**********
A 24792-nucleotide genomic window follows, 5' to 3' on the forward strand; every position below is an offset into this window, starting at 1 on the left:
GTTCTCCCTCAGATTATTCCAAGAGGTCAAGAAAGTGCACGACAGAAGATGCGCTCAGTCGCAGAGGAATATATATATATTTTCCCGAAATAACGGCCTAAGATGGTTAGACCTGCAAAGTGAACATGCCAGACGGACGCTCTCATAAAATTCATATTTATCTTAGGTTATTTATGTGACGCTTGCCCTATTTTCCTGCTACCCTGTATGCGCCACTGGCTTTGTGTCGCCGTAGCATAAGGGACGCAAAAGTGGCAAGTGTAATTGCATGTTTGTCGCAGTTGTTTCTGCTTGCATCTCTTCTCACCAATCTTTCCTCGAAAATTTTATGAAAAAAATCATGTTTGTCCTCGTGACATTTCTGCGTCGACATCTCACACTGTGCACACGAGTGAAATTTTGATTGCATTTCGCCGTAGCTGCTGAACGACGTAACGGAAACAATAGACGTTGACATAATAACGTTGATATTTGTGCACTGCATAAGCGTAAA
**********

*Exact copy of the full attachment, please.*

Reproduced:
A 24792-nucleotide genomic window follows, 5' to 3' on the forward strand; every position below is an offset into this window, starting at 1 on the left:
GTTCTCCCTCAGATTATTCCAAGAGGTCAAGAAAGTGCACGACAGAAGATGCGCTCAGTCGCAGAGGAATATATATATATTTTCCCGAAATAACGGCCTAAGATGGTTAGACCTGCAAAGTGAACATGCCAGACGGACGCTCTCATAAAATTCATATTTATCTTAGGTTATTTATGTGACGCTTGCCCTATTTTCCTGCTACCCTGTATGCGCCACTGGCTTTGTGTCGCCGTAGCATAAGGGACGCAAAAGTGGCAAGTGTAATTGCATGTTTGTCGCAGTTGTTTCTGCTTGCATCTCTTCTCACCAATCTTTCCTCGAAAATTTTATGAAAAAAATCATGTTTGTCCTCGTGACATTTCTGCGTCGACATCTCACACTGTGCACACGAGTGAAATTTTGATTGCATTTCGCCGTAGCTGCTGAACGACGTAACGGAAACAATAGACGTTGACATAATAACGTTGATATTTGTGCACTGCATAAGCGTAAA